"Fresh from the humiliation we had suffered at Philippi — about which you know — we drew courage from our God to preach His good tidings to you in the face of great opposition." —1 Thessalonians 2:2
When we've just been humiliated, we tend to focus on ourselves, be unforgiving and resentful, lick our wounds, and/or have a pity party. However, such a time of humiliation can be just the right time to proclaim the Gospel. The humiliation we suffered may have been a defensive maneuver by the devil to try to stop us from receiving an exceptional outpouring of God's grace. When humiliated, we shouldn't draw back but charge forward.
For example, when Paul was humiliated, beaten, dragged from Lystra, and left for dead, he "got up and went back into the town" (Acts 14:19-20). When Paul and Silas were arrested, stripped, flogged, and had their feet chained to a stake, they did not shut up or shut down but prayed and sang to the Lord (Acts 16:19-25). Before long an earthquake rocked the prison, and Paul and Silas converted the jailer and his family to the Lord (Acts 16:33). After Jesus' ultimate humiliation on Calvary, He had the ultimate victory of Resurrection from the dead.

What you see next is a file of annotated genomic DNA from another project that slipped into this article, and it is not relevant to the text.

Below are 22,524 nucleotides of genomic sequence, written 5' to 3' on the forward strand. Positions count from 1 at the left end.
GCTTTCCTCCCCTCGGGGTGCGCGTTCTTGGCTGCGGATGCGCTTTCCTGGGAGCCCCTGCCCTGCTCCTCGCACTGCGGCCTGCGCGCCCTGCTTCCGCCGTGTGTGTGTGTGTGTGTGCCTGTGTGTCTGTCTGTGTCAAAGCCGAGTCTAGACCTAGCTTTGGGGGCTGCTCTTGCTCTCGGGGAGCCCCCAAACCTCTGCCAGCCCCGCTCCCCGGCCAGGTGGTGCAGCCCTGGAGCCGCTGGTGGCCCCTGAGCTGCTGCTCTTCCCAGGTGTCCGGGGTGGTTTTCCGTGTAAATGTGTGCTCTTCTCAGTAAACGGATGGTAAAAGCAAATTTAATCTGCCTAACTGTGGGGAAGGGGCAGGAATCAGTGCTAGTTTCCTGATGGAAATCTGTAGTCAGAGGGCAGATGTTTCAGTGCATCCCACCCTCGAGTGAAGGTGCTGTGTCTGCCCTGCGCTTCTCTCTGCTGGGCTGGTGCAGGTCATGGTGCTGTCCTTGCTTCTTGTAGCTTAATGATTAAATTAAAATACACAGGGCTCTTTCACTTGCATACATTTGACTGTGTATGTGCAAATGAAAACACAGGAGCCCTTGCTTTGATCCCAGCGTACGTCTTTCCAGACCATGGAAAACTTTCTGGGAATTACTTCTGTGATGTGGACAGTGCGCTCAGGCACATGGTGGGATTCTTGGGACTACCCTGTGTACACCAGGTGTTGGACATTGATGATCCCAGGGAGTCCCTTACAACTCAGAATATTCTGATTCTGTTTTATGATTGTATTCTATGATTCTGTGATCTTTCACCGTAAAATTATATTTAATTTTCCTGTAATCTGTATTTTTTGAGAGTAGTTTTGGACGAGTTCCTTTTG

Humiliation isn't always a bad sign. It often precedes the greatest works of God in our lives, if we would only respond to God and not the momentary experience of humiliation.
Prayer: Father, by faith may I let You turn my humiliation to the good (Rm 8:28).
Promise: "First cleanse the inside of the cup so that its outside may be clean." Mt 23:26
Praise: Though St. Monica's prayers seemed for years to have been in vain, her husband, son and grandson were eventually brought to the Faith.
Rescript: †Most Reverend Joseph R. Binzer, Auxiliary Bishop, Vicar General of the Archdiocese of Cincinnati, February 15, 2019
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